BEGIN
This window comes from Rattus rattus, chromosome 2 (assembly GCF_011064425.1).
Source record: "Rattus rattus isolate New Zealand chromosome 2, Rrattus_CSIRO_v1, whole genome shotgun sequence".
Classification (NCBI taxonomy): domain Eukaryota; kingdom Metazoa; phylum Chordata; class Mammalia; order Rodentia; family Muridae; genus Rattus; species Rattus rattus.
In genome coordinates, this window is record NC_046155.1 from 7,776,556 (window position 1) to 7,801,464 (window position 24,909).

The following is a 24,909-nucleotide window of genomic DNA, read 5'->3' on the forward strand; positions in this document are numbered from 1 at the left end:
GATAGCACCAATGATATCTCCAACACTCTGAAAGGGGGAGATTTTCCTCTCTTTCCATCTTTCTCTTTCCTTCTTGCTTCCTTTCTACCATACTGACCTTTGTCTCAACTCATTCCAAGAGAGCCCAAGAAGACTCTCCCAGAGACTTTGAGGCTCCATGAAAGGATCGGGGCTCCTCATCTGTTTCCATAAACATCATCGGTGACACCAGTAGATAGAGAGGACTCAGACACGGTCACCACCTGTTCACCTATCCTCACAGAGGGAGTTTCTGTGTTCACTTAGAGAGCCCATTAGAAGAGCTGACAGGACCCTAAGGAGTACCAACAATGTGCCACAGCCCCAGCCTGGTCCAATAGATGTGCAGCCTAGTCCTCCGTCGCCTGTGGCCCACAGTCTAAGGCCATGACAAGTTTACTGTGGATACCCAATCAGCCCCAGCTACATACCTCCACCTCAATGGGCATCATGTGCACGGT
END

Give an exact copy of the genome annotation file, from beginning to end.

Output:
This window comes from Rattus rattus, chromosome 2 (assembly GCF_011064425.1).
Source record: "Rattus rattus isolate New Zealand chromosome 2, Rrattus_CSIRO_v1, whole genome shotgun sequence".
Classification (NCBI taxonomy): domain Eukaryota; kingdom Metazoa; phylum Chordata; class Mammalia; order Rodentia; family Muridae; genus Rattus; species Rattus rattus.
In genome coordinates, this window is record NC_046155.1 from 7,776,556 (window position 1) to 7,801,464 (window position 24,909).

The following is a 24,909-nucleotide window of genomic DNA, read 5'->3' on the forward strand; positions in this document are numbered from 1 at the left end:
GATAGCACCAATGATATCTCCAACACTCTGAAAGGGGGAGATTTTCCTCTCTTTCCATCTTTCTCTTTCCTTCTTGCTTCCTTTCTACCATACTGACCTTTGTCTCAACTCATTCCAAGAGAGCCCAAGAAGACTCTCCCAGAGACTTTGAGGCTCCATGAAAGGATCGGGGCTCCTCATCTGTTTCCATAAACATCATCGGTGACACCAGTAGATAGAGAGGACTCAGACACGGTCACCACCTGTTCACCTATCCTCACAGAGGGAGTTTCTGTGTTCACTTAGAGAGCCCATTAGAAGAGCTGACAGGACCCTAAGGAGTACCAACAATGTGCCACAGCCCCAGCCTGGTCCAATAGATGTGCAGCCTAGTCCTCCGTCGCCTGTGGCCCACAGTCTAAGGCCATGACAAGTTTACTGTGGATACCCAATCAGCCCCAGCTACATACCTCCACCTCAATGGGCATCATGTGCACGGT